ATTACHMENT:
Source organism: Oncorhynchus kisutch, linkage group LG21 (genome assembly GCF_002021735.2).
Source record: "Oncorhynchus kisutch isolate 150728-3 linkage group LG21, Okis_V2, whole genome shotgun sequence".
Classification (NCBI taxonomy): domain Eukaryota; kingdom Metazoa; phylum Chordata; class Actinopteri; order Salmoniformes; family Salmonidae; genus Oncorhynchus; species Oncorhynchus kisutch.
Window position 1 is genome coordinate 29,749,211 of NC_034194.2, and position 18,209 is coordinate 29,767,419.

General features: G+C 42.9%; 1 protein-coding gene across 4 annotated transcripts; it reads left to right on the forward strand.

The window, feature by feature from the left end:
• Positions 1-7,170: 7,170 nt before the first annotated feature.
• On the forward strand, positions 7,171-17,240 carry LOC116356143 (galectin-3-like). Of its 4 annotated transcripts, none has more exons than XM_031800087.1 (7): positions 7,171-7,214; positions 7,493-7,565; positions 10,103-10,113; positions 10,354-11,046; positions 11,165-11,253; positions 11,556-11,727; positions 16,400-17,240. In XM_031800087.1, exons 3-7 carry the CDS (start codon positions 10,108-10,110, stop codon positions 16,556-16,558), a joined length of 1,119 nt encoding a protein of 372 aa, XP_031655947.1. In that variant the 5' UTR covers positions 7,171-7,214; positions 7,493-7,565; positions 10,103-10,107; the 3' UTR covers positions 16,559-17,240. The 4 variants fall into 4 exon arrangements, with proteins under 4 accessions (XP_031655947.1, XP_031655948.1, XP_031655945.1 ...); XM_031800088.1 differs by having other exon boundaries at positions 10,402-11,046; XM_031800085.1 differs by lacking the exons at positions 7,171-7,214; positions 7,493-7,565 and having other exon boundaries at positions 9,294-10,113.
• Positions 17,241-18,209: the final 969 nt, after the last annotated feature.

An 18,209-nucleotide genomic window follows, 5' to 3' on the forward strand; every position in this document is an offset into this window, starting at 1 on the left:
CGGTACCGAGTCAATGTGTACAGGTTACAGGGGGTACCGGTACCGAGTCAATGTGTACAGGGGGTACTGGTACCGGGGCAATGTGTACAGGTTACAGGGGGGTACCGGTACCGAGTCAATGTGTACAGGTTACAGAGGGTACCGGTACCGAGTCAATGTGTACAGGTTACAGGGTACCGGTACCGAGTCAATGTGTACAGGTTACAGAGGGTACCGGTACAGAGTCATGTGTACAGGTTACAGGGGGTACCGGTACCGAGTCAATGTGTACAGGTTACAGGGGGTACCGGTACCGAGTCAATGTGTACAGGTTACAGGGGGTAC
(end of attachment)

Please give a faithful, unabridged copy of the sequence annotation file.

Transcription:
Source organism: Oncorhynchus kisutch, linkage group LG21 (genome assembly GCF_002021735.2).
Source record: "Oncorhynchus kisutch isolate 150728-3 linkage group LG21, Okis_V2, whole genome shotgun sequence".
Classification (NCBI taxonomy): domain Eukaryota; kingdom Metazoa; phylum Chordata; class Actinopteri; order Salmoniformes; family Salmonidae; genus Oncorhynchus; species Oncorhynchus kisutch.
Window position 1 is genome coordinate 29,749,211 of NC_034194.2, and position 18,209 is coordinate 29,767,419.

General features: G+C 42.9%; 1 protein-coding gene across 4 annotated transcripts; it reads left to right on the forward strand.

The window, feature by feature from the left end:
• Positions 1-7,170: 7,170 nt before the first annotated feature.
• On the forward strand, positions 7,171-17,240 carry LOC116356143 (galectin-3-like). Of its 4 annotated transcripts, none has more exons than XM_031800087.1 (7): positions 7,171-7,214; positions 7,493-7,565; positions 10,103-10,113; positions 10,354-11,046; positions 11,165-11,253; positions 11,556-11,727; positions 16,400-17,240. In XM_031800087.1, exons 3-7 carry the CDS (start codon positions 10,108-10,110, stop codon positions 16,556-16,558), a joined length of 1,119 nt encoding a protein of 372 aa, XP_031655947.1. In that variant the 5' UTR covers positions 7,171-7,214; positions 7,493-7,565; positions 10,103-10,107; the 3' UTR covers positions 16,559-17,240. The 4 variants fall into 4 exon arrangements, with proteins under 4 accessions (XP_031655947.1, XP_031655948.1, XP_031655945.1 ...); XM_031800088.1 differs by having other exon boundaries at positions 10,402-11,046; XM_031800085.1 differs by lacking the exons at positions 7,171-7,214; positions 7,493-7,565 and having other exon boundaries at positions 9,294-10,113.
• Positions 17,241-18,209: the final 969 nt, after the last annotated feature.

An 18,209-nucleotide genomic window follows, 5' to 3' on the forward strand; every position in this document is an offset into this window, starting at 1 on the left:
CGGTACCGAGTCAATGTGTACAGGTTACAGGGGGTACCGGTACCGAGTCAATGTGTACAGGGGGTACTGGTACCGGGGCAATGTGTACAGGTTACAGGGGGGTACCGGTACCGAGTCAATGTGTACAGGTTACAGAGGGTACCGGTACCGAGTCAATGTGTACAGGTTACAGGGTACCGGTACCGAGTCAATGTGTACAGGTTACAGAGGGTACCGGTACAGAGTCATGTGTACAGGTTACAGGGGGTACCGGTACCGAGTCAATGTGTACAGGTTACAGGGGGTACCGGTACCGAGTCAATGTGTACAGGTTACAGGGGGTAC